But I’m grateful. I’d experienced elsewhere the intimacy found in the valley of the shadow of death; I knew that in this valley third person pronouns switch to first person. (“He leads. . . He restores. . . He guides” becomes “. . .You are with me.” —Psalm 23) I hadn’t known I could experience the intimacy of that valley through the small death of seeing a still deeper layer of sin in myself.

But here I am, this sheep who startles easily at shadows, learning that I don’t need to be afraid here because my Shepherd never leaves me alone in this valley.

“Even though I walk through the valley of the shadow of death, I will fear no evil, for you are with me; your rod and your staff they comfort me.”

“I will fear no evil.” No evil—neither the evil that’s ‘out there,’ nor the evil that is within me. That matters because, for some of us, an even more paralyzing danger than pride may be the fear of pride. I know I can’t always see my true motives. And even when I can, I’m powerless to fix myself. In this valley full of shadows where I can’t see clearly to sort everything out and I know there’s evil not only outside but within me, I can move ahead only because I can focus on listening to His voice and following Him, trusting Him to take care of the evil both outside and within me.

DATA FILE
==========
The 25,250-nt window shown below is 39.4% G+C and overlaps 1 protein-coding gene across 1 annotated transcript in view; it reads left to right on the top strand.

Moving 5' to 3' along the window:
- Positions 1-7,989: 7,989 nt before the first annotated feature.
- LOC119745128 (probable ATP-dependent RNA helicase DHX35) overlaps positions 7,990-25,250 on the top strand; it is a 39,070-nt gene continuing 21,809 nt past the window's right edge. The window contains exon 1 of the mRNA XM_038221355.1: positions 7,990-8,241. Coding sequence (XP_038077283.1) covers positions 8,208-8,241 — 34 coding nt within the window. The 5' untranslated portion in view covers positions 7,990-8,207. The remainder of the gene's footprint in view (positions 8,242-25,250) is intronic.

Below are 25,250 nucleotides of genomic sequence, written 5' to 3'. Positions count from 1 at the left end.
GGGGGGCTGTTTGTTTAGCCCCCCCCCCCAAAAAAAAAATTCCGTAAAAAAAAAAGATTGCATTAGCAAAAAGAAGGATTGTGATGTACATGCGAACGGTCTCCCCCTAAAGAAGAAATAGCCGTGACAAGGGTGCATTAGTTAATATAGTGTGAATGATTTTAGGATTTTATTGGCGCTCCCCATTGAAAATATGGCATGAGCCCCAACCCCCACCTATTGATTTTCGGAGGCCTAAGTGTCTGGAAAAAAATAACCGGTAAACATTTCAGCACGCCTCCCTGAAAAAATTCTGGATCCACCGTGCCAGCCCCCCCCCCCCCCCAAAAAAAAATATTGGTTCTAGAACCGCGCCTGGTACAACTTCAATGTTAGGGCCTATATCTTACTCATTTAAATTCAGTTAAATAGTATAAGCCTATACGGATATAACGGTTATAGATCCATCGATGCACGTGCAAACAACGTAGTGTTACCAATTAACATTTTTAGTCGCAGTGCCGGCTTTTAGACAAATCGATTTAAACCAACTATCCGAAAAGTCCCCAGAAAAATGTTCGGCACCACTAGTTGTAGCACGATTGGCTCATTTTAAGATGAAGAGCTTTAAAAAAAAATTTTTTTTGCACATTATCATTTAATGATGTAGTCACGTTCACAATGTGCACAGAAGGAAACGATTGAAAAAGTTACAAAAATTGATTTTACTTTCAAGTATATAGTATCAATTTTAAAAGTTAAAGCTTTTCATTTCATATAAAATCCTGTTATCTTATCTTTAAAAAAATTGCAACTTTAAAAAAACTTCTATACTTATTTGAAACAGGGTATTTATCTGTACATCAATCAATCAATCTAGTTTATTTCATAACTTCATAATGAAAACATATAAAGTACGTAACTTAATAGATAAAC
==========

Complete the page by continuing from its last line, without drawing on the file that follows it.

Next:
“Your rod and your staff, they comfort me.” His rod comforts me, that rod that is used not on me but on the things that would try to destroy me. When God lets me see the depth of the sin in me, I’m so grateful He’s armed and intent on destroying that sin!

And His staff comforts me, the staff that is used to round up the flock, keeping me on the right path and bringing me back when I wander. As much as I want to follow close, He wants it more. And in the moments I wander and wonder how closely I really do want to follow, He keeps calling me back.

David got it right. One of the best reasons to celebrate is that “we are his people, the sheep of his pasture.” (Psalm 100:3)

The Heidelberg Catechism got it right too:

Q1. What is your only comfort in life and in death?

A1. That I am not my own, but belong, body and soul, in life and in death, to my faithful Savior Jesus Christ . . .